Have you ever been to a dinner party before and ate a little too much? Usually, filling my stomach to the brim with good food is easy, but I feel a little sluggish afterward. But to keep the good times moving, the host will usually offer a post-dinner coffee or espresso. I usually jump at the opportunity for the âpick-me-up,â but I always end up paying for it the following day.
Thereâs no question that a hit of caffeine will keep you up a little later at night, but the impact it has on your sleep cycle might be more than you think. I was a little surprised when I recently read the findings of a new study that focused on just that topic.
The Health Effects of That After-Dinner Coffee
More precisely, the study suggested that the equivalent of 200 milligrams (mg) of caffeine (generally what youâd find in a double espresso or larger coffee) three hours before bed can delay your internal clock that tells you when itâs time for bed and when itâs time to get up. And when you delay your circadian rhythm (your natural sleep/wake cycle), bad things can happen.
First off, you create a sleep deficit that needs to be made up over time. Secondly, you leave yourself feeling tired, groggy, and unprepared for the demands of the day. Ultimately, this can impact your decision-making abilities and greatly increase your chance for injury.
In the study, researchers noticed that subjects given caffeine three hours prior to sleep didnât have the boost in blood melatonin (the sleep hormone) until 40 minutes after those taking a placebo. This means that caffeine consumption within three hours of your bedtime can delay your circadian rhythm by 40 minutes!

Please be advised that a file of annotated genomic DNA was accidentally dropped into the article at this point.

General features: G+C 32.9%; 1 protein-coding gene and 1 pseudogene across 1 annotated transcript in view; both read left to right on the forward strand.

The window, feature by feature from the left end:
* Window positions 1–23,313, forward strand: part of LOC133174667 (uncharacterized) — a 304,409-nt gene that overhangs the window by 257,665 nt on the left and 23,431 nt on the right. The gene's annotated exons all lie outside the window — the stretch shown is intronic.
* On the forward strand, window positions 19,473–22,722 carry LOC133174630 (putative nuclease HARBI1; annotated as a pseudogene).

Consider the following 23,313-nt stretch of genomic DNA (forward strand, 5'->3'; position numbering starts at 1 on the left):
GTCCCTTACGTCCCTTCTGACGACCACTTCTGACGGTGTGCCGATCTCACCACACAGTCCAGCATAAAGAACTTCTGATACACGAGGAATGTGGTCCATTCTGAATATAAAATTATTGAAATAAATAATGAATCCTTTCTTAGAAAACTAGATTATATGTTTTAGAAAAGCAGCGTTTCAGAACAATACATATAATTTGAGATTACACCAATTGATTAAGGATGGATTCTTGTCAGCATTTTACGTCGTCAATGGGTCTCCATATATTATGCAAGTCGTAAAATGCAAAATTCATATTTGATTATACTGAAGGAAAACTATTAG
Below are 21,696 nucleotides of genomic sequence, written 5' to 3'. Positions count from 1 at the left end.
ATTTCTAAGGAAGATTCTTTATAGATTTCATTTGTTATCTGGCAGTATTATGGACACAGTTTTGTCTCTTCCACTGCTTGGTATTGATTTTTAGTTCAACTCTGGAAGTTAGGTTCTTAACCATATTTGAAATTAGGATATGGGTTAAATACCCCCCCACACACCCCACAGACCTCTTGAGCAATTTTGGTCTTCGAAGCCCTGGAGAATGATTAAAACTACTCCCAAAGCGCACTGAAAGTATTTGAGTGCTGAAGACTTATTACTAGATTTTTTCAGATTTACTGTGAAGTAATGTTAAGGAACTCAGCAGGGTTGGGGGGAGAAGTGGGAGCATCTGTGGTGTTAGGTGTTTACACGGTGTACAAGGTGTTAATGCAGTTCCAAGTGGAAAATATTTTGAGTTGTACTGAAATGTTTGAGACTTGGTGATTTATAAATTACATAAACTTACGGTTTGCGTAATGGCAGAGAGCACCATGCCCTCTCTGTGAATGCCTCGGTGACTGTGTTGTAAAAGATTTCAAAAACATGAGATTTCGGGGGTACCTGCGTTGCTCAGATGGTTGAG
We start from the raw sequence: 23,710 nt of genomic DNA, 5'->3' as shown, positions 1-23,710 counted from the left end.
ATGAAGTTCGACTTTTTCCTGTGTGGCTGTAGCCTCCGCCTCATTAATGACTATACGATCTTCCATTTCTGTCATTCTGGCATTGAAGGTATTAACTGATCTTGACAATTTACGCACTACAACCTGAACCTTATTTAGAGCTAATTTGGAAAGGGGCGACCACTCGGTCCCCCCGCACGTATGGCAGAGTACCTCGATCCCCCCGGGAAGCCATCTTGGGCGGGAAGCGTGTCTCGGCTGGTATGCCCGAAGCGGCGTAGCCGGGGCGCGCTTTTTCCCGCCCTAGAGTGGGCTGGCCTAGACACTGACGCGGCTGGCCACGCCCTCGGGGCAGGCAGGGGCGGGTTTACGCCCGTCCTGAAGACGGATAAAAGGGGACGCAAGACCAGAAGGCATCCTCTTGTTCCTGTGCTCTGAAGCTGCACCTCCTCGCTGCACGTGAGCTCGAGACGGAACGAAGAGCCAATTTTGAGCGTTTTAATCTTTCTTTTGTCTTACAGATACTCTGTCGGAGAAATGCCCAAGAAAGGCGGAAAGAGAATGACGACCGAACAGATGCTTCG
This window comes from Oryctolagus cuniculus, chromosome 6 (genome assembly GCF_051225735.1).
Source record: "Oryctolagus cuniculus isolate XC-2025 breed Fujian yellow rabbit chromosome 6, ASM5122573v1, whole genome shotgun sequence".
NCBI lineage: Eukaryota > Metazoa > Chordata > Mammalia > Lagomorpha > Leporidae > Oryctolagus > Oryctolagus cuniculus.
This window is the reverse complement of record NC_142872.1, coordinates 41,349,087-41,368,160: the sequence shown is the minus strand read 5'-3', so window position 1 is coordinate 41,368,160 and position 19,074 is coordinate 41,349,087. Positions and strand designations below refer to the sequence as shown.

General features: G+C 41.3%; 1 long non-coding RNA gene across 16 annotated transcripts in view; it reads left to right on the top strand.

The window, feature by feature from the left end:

Why Caffeine Affects Your Sleep Cycle
At the end of the day, blood melatonin tends to rise in humans, signaling that itâs time for bed. Comparatively, it is lowest in the morning when you wake up. There are various factors that influence its onset, predominantly exposure to light and caffeine intake.
Caffeine, the most widely used psychoactive drug in the world, can also block cell receptors that promote sleep. But I wouldnât go as far as saying caffeine is generally bad. In fact, I would say the oppositeâthat caffeine, and more specifically coffee, is healthy for you. But this is entirely dose- and time-dependent. Coffee, for example, can lower your risk of cardiovascular disease, liver disease, and type 2 diabetes and can be a great source of antioxidants. But if you want to improve your health, you must drink your coffee in the morning or afternoonâsticking far away from your bedtime.
During your next dinner party, if you feel you mustnât decline a warm drink, ask for some herbal or decaffeinated coffee or tea instead of an espresso. Alternatively, listen to your body and know when itâs time to wind down for the night to ensure you get a good nightâs sleep and keep your circadian rhythm on beat!
Sources for Todayâs Article:
âCaffeine at night delays human circadian clock,â ScienceDaily web site, September 16, 2015; http://www.sciencedaily.com/releases/2015/09/150916161833.htm.
Zhang, Y., et al., âCoffee consumption and the incidence if type-2 diabetes in men and women with normal glucose tolerance: The Strong Heart Study,â Nutrition, Metabolism and Cardiovascular Disease, doi:10.1016/j.numecd.2009.10.020.
Corrao, G., et al., âCoffee, caffeine and the risk of liver cirrhosis,â Annals of Epidemiology October 2001; 11(7): 458â65.
Wu, J., et al., âCoffee consumption and risk of coronary heart diseases: A meta-analysis of 21 prospective cohort studies,â International Journal of Cardiology, December 2009; doi:10.1016/j.ijcard.2008.06.051.